EASTERN NORTH CAROLINA -

Tropical Storm Karen continues to track through the Gulf of Mexico today on its way to make landfall near Mobile, Alabama late Saturday or early Sunday. Karen has been struggling to survive as southwesterly wind shear is pushing the deeper thunderstorms off to the east of the circulation center. As a result, while it will be a strong Tropical Storm, it will likely not become a hurricane before landfall.

By later Sunday the remnants of Karen will be moving northeast through the southeastern U.S. What is left of the storm center will track up the spine of the Appalachian Mountains and be near Charlotte on Monday on its way northeast as it gets entrained with the cold front sweeping eastward from a strong early season storm that will pound the Northern Plains going into this weekend.

Karen will bring scattered storms to Eastern Carolina on Monday and Tuesday with the heaviest rains remaining west of the I-95 corridor.

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Tropical Storm Karen formed near the Yucatan Peninsula over the northwestern Caribbean Sea early this morning and while it is distant from us now, its remnants could have an impact on our weather by early next week.

Our weather pattern begins to change early next week as the big high pressure system that has been keeping us warm, dry and sunny moves offshore as a strong cold front approaches North Carolina from the west. The front is strong but is going to be moving slowly and will be a big player in where the rainfall and thunderstorms associated with Tropical Storm Karen end up.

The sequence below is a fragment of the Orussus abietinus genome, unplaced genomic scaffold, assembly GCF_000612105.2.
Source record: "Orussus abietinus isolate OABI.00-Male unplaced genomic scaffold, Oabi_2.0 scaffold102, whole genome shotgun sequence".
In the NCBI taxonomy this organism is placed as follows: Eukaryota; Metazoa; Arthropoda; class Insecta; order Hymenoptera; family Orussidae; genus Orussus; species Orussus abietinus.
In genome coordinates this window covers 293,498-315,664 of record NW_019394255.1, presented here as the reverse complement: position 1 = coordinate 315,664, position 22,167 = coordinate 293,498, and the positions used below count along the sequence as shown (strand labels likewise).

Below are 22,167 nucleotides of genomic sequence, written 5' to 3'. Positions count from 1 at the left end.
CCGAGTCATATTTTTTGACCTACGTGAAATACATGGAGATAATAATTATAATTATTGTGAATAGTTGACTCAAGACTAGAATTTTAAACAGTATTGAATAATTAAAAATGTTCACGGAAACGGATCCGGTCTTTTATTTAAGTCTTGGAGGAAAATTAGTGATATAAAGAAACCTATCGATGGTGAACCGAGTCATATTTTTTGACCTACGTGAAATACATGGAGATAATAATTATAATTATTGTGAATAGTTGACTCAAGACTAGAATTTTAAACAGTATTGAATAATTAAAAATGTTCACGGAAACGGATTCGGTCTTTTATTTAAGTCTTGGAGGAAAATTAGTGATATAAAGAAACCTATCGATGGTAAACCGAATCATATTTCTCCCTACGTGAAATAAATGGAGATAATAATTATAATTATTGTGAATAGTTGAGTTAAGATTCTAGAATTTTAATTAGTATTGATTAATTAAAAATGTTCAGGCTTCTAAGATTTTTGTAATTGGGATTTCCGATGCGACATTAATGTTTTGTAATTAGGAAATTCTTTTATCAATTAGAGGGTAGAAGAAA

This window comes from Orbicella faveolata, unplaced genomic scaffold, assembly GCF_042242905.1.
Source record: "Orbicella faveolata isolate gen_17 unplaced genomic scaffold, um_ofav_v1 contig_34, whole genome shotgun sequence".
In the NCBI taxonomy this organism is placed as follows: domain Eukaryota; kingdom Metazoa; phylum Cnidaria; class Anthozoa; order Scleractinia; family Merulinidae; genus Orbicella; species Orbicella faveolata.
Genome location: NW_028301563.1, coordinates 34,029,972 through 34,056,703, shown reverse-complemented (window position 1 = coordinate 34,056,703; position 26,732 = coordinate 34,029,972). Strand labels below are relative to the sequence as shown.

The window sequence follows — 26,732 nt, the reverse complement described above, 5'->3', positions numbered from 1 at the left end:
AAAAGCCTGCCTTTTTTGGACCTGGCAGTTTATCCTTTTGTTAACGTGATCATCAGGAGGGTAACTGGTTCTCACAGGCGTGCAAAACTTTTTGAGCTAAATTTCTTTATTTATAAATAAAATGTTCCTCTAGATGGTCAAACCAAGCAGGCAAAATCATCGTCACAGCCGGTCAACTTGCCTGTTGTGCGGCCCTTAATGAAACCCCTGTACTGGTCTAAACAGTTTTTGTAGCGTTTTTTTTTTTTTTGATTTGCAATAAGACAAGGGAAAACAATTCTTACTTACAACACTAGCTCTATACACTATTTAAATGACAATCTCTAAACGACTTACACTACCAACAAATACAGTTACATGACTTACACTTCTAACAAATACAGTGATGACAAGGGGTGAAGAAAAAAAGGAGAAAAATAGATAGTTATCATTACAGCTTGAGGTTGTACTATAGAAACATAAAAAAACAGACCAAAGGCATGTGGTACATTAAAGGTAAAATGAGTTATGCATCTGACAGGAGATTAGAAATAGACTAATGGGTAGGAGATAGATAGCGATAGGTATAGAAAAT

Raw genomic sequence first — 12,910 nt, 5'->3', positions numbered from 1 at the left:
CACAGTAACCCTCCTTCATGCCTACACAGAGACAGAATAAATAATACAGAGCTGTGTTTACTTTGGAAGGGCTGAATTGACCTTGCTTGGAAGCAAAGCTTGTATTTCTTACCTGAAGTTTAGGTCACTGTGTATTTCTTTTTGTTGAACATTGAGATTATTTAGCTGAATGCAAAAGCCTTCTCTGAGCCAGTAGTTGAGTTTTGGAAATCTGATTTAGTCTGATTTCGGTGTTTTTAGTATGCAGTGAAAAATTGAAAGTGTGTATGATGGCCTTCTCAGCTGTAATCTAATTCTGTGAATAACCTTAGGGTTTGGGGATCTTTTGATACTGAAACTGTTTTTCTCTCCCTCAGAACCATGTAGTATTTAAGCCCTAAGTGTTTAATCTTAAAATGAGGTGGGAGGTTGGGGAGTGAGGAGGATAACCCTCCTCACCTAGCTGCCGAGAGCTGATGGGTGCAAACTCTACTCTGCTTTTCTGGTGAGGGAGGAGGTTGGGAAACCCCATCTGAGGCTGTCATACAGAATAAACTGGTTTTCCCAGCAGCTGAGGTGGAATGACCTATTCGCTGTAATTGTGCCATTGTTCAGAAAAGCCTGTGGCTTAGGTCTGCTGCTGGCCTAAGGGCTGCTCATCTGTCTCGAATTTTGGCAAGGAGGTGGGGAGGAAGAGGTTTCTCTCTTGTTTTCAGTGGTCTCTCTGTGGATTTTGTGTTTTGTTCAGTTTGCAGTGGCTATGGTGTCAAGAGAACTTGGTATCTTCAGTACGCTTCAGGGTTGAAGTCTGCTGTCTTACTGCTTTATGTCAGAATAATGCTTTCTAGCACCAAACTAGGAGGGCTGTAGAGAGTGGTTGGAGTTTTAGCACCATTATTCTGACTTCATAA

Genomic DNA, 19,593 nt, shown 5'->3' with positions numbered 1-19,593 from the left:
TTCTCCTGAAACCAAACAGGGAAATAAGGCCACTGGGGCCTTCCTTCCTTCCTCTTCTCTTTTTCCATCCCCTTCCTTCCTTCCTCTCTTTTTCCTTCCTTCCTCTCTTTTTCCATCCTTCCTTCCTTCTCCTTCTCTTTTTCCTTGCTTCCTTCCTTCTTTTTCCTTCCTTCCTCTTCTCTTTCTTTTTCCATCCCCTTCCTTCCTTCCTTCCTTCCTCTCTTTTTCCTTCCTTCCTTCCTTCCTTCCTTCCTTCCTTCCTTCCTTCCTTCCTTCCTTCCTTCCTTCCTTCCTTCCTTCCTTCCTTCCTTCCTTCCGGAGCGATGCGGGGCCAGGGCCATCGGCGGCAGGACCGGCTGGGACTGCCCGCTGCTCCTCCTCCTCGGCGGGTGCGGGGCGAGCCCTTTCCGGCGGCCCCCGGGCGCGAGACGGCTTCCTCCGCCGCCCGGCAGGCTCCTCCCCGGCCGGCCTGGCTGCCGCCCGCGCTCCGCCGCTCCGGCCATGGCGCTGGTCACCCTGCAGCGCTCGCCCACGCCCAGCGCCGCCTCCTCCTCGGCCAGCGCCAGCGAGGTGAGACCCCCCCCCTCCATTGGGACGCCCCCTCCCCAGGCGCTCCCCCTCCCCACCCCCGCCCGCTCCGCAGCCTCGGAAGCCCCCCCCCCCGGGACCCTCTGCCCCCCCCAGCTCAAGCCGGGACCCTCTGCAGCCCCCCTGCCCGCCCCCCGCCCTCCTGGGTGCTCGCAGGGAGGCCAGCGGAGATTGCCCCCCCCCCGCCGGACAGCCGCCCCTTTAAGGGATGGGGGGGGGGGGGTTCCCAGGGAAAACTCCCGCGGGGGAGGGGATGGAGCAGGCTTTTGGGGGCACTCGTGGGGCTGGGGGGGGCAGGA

Tropical Storm Karen could briefly become Hurricane Karen before weakening and making landfall along the north central Gulf of Mexico coastline late Saturday night or early Sunday morning. My thinking is landfall somewhere close to Mobile, Alabama, between 10pm Saturday night and 2am Sunday morning. Karen’s remnants will then travel north across eastern Alabama and north central Georgia and should be located near Charlotte, North Carolina, around 7am Monday morning as a tropical depression. Those remnants will then become absorbed into the cold front on Monday. There still remains some uncertainty of the speed of and track of the remnant low. Rain from these systems should begin to overspread the deep inland (along I-95) parts of eastern North Carolina by Sunday night and especially on Monday resulting in better opportunities for rain and thunderstorms to occur early next week especially over the deep inland areas. It the remnant tracks across central North Carolina there could also be a risk for a few tornadoes on Monday. The front is then forecast to dissipate over our area on Tuesday into Wednesday with a lingering chance for rain or thunderstorms into Tuesday night.